Written by Jordan Bond for RNZ
Residents and politicians fear new armed police teams are being used for lower-risk responses and "preventative patrolling" after an arrest in suburban Hamilton over the weekend.
Video footage shows police from the newly formed Armed Response Teams pulling over a car linked to a dishonesty crime on a suburban Hamilton road.
The footage showed two officers, at least one with a Glock pistol, talking to a man sitting in a car on the side of the road. No other police cars or officers can be seen.
Police later said the stop was entirely appropriate, and resulted in the man being arrested without incident for "breaching conditions".
They said he was known to have carried firearms, but he was not charged with any gun offences in this case. They also said that the Armed Response Teams could more broadly undertake "preventative patrolling" in "high risk" locations.
Bianca Brown, who filmed the video, said it was terrifying that armed officers were being used to deal with low-level offences so shortly after police stressed the teams would be to "complement" frontline officers in "critical or high risk" situations.
"It also makes me think they're out there just driving around the community checking [number] plates like normal cop cars do. [That's] not assistance, that's literally doing what a cop car normally does - looking for people to pull over," Ms Brown said.
"I had no idea that's what they'd be doing. That's terrifying."
Ms Brown said if these armed police are proactively patrolling and looking for work, that's a broader scope of work than the impression police gave.
"So just driving around suburbia with guns. And of course the dude that they pulled over was a brown dude, it was quite like 'okay, here we go'.
"You see the videos from America, and you can't help but draw parallels when you see stuff like that."
A week ago, opponents of the armed patrols in South Auckland feared a mission creep would set in, expanding how armed police could be used.
Police Association president Chris Cahill said the response to this incident was appropriate, and this is what he expects the units to do.
"Well they're certainly fully armed and have all the equipment to respond to those top-end things, but I don't think anyone would expect that they should just sit around and do nothing all day. There's plenty of other lower risk, but still risk events, that it's appropriate for them to be involved in," Mr Cahill said.
He said officers do not always know if someone has a gun until they see it, and to stay safe they have to be prepared.
"It's great that the vast majority of New Zealanders don't witness that. But the fact that it's occurring means that there's a need for these patrols to be deployed. We'll see when the trial's been done whether they warrant full-time deployment."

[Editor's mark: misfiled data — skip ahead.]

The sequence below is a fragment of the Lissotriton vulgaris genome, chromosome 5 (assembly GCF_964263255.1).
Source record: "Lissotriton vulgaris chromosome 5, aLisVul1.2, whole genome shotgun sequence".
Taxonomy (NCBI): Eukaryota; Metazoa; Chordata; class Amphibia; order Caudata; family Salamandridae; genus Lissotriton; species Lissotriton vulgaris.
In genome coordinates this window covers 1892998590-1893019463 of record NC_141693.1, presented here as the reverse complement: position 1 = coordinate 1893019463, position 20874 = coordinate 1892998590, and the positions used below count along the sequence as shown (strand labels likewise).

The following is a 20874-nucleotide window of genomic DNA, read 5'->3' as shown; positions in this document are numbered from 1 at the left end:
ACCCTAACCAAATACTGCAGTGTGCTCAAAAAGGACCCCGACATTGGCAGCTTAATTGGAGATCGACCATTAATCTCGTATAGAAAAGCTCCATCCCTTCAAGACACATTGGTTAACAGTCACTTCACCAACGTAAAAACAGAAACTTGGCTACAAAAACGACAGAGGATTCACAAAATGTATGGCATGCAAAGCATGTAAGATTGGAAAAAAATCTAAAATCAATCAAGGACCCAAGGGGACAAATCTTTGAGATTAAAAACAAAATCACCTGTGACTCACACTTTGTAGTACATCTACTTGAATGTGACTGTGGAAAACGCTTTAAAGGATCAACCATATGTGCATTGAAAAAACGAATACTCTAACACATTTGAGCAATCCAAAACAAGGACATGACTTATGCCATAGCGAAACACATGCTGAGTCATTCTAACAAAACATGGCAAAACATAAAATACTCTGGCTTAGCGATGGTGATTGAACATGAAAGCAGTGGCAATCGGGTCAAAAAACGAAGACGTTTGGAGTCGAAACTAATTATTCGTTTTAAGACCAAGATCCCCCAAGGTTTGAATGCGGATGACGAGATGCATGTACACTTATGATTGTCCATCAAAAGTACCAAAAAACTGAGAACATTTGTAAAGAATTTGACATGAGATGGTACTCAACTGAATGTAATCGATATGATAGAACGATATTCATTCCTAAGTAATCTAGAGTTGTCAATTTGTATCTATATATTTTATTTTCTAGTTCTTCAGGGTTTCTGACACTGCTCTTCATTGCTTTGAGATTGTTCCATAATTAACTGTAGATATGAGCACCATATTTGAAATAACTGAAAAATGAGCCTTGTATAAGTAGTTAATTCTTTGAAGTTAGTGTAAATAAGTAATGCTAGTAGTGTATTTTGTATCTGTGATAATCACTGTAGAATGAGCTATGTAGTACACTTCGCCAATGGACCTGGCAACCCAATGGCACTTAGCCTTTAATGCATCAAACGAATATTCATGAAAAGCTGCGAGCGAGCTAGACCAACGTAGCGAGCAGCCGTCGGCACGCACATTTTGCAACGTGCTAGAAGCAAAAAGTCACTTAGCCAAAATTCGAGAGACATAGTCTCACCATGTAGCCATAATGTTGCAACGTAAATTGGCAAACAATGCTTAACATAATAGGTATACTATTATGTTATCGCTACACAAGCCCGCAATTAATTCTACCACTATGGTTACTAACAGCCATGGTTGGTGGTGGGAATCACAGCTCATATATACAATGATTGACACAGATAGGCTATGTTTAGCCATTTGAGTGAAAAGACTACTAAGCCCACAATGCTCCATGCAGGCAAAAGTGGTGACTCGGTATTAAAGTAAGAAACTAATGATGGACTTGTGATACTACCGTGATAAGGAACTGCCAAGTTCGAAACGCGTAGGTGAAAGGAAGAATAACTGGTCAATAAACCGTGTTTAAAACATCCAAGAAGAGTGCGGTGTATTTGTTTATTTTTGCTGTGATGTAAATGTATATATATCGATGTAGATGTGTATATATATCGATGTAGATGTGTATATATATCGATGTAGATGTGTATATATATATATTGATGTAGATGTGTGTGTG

Chester Borrows, a former National MP and former police officer, chaired the government's Justice Advisory Group, which investigated how to make the justice system safer and more effective.
He also backed the police response to this case, given the person was wanted for dishonesty offences, was previously known to carry firearms, and was stopped next to a dairy which had been recently targeted.
But he's wary of the Armed Response Teams' broad remit.
"I'm a bit worried about it actually. The fact that it's out on the street actively patrolling in an intimidating way," Mr Borrows said.
He said the police should not use a sledgehammer to crack a nut, and using armed police could inflame some situations.
He's certain these armed patrols will turn fatal.
"Oh I'm absolutely convinced of [that], it will, and it probably won't take too long. What bothers me is that this approach is going to be preferred over something that's more considered and less violent."
The six-month trial is in three districts - Counties Manukau, Waikato and Canterbury - with a population of 1.5 million people, almost a third of the country.
Mr Borrows said just three weeks in, he thought the outcome of the trial was as good as decided, and it would more than likely be rolled out nationally.
"I can't see them winding it back. I don't think they would have done it to start with if they didn't think they were going to carry on with it, quite honestly."
A spokesperson for the Minister of Police Stuart Nash said he cannot comment on police operational matters, and the decision to launch the armed teams was made solely by police.
Deputy Commissioner of Police John Tims said the response to this incident was entirely appropriate.
"This incident was not a routine 'regular' roadside stop but a targeted stop of a vehicle linked to dishonesty offending. The driver was wanted to arrest and was known to carry firearms. He was arrested without incident and appeared in Hamilton District Court charged with breaching conditions," Mr Tims said in a statement.
"Armed Response Teams will be focused on responding to events where a significant risk is posed to the public or staff. They will also support terminations of pre-planned and high-risk search warrants; high-profile public events with an associated risk profile; and prevention activity such as this incident.
"Our Armed Response Teams are staffed by Police officers who come to work each day to keep our communities safe. They have enhanced tactical and medical training and their specialist response will allow high risk incidents to be deescalated and diffused with the least amount of force required."